2. Non-Commodity Charges

    It’s important to think carefully about your non-commodity costs when securing your flexible energy supply contract. There are many options available. These range from fully fixing all or some non-commodity charges, to having all charges fully passed through at cost. Having all, or at least some, of the demand related charges passed through will reduce premiums. As a result you can reduce costs by load shifting or load shedding. This will however increase the complexity of invoices as the non-commodity charges will be transparent on your invoices with some subject to reconciliations. Non-commodity costs will make up around 67% of your overall costs by 2025. So it’s vital to consider your wider energy strategy as fixing non-commodity costs could limit the potential gains from being more proactive.

  3. Trading Flexibility

    Although the commodity element of your costs now makes up a smaller portion of overall spend, this is the element we can influence the most through active trading. Access to supplier trading desks, the ability to refloat volume and the size of tradeable clips are some of the things that should be considered to maximise trading flexibility. Some suppliers will also charge trading transaction fees which can result in additional costs over the duration of the contract so these should be factored into supply contract negotiations. Your preferred trading strategy should also be considered to ensure you’re your contract offers you the required level of flexibility.

  4. Volumes

    When tendering a flexible energy supply contract, including accurate volume forecasts will enable a supplier to provide the most suitable contract offer. Some suppliers will apply a volume tolerance to a supply contract and set limits on reforecasting. So if there are any planned or known volume changes due occur in the future it is important to consider these. Having accurate trading volumes in place from the start also enables effective buying strategies to be implement from a trading and budgeting point of view.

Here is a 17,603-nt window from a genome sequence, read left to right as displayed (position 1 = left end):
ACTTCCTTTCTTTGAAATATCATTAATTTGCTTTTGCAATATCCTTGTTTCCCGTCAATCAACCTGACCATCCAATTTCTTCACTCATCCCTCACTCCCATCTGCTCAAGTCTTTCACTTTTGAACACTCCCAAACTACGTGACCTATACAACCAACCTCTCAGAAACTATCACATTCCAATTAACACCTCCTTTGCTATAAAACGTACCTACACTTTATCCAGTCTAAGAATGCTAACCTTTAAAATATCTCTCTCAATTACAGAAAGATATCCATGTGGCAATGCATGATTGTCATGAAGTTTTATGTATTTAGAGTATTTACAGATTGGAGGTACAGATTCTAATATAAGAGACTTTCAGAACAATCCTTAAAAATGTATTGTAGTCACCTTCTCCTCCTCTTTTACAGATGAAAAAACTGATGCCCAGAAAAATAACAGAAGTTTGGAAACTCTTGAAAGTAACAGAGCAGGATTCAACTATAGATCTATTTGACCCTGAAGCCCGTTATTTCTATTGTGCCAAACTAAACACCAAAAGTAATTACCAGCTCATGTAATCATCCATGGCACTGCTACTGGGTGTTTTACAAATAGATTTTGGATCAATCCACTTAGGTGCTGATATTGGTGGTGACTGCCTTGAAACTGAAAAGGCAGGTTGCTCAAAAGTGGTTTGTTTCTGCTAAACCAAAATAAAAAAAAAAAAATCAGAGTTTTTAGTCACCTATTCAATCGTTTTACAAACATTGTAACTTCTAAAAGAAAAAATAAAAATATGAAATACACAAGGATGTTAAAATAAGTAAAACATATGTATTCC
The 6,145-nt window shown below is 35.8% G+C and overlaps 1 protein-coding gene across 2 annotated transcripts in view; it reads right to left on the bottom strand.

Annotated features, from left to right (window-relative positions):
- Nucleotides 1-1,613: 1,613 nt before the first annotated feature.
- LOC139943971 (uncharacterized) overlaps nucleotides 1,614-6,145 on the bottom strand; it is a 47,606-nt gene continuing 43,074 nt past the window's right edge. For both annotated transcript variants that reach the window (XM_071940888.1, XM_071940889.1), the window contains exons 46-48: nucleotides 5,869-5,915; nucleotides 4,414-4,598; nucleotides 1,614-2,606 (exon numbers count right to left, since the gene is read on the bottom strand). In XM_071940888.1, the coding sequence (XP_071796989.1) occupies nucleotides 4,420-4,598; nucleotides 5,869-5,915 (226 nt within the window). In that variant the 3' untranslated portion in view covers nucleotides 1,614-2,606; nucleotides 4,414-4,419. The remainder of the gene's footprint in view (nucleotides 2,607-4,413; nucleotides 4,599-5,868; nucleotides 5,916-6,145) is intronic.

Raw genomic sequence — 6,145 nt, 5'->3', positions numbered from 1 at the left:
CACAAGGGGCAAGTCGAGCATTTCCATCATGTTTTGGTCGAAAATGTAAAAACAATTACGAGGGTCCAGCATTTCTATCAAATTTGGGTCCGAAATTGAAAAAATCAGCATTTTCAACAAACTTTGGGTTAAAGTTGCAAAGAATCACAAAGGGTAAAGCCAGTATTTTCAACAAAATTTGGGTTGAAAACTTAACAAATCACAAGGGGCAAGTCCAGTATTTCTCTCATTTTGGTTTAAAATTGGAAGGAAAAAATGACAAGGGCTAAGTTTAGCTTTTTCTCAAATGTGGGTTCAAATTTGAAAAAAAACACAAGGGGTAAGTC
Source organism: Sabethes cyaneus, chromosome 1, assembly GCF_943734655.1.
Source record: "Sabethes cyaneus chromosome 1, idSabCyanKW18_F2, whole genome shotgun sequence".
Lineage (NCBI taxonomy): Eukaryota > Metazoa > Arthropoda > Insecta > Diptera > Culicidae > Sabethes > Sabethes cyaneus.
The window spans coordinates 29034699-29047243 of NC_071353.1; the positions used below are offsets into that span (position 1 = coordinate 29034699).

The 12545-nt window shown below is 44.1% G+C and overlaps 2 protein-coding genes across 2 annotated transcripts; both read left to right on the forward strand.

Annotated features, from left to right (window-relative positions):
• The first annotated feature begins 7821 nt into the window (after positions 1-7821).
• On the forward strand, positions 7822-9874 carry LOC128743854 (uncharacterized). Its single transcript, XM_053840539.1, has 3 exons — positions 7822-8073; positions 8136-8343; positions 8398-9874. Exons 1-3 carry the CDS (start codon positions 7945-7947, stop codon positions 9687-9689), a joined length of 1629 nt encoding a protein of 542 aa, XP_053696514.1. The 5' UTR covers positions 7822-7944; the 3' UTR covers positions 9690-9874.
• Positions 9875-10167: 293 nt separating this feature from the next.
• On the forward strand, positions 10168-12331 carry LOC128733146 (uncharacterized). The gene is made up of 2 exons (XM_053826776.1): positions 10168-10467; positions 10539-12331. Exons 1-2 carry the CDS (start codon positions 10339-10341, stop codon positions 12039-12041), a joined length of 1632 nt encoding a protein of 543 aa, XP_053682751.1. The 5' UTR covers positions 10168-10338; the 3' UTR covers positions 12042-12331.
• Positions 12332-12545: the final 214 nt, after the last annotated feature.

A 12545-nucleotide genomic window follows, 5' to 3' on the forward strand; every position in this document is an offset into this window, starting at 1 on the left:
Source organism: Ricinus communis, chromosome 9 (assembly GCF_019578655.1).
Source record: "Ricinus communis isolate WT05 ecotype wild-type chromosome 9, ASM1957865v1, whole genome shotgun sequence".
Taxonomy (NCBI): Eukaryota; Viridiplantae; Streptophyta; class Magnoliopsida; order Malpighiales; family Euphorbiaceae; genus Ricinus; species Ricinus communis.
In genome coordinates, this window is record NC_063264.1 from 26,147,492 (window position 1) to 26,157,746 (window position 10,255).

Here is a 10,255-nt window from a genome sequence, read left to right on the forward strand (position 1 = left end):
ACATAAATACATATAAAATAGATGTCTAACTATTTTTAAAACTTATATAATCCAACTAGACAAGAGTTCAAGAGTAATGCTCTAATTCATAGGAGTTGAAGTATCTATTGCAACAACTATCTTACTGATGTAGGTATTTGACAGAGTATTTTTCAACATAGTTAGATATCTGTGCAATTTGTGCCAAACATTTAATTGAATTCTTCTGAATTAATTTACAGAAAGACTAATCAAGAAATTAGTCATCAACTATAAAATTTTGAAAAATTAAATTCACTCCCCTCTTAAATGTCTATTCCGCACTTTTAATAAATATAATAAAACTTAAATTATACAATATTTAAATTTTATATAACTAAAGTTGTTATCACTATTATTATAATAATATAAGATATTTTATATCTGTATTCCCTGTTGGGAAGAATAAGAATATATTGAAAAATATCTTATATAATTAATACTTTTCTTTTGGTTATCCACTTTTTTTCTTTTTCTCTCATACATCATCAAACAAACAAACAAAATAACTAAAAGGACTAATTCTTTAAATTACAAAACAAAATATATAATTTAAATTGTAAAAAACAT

5. Administration

    When choosing a supplier to renew with it is important to consider your requirements relating to payment terms, invoicing and data access. Some suppliers can be more flexible than others regarding invoicing and payment terms, and certain factors such as credit can impact on the options available. There are also variations in what a supplier can offer in terms of data access. Whether this is access to consumption data or invoices via a dedicated contact or via an online portal.

  6. Negotiation & Analysis

    Suppliers will charge specific fees for managing a contract and offer different premiums for renewable energy for example. Therefore it’s vital to analyse supplier offers on a like-for-like basis to ensure you secure the most competitive contract available. Tender negotiations should consider all aspects of a supply contract to achieve the best contract terms in line with your requirements. The main aim is to procure a competitive contract with a supplier that meets all of your day to day needs whilst offering trading flexibility to suit your strategy.

 

Click here to find out how our Flexible Energy Procurement solutions can transform your electricity and gas buying strategies.

Join our webinar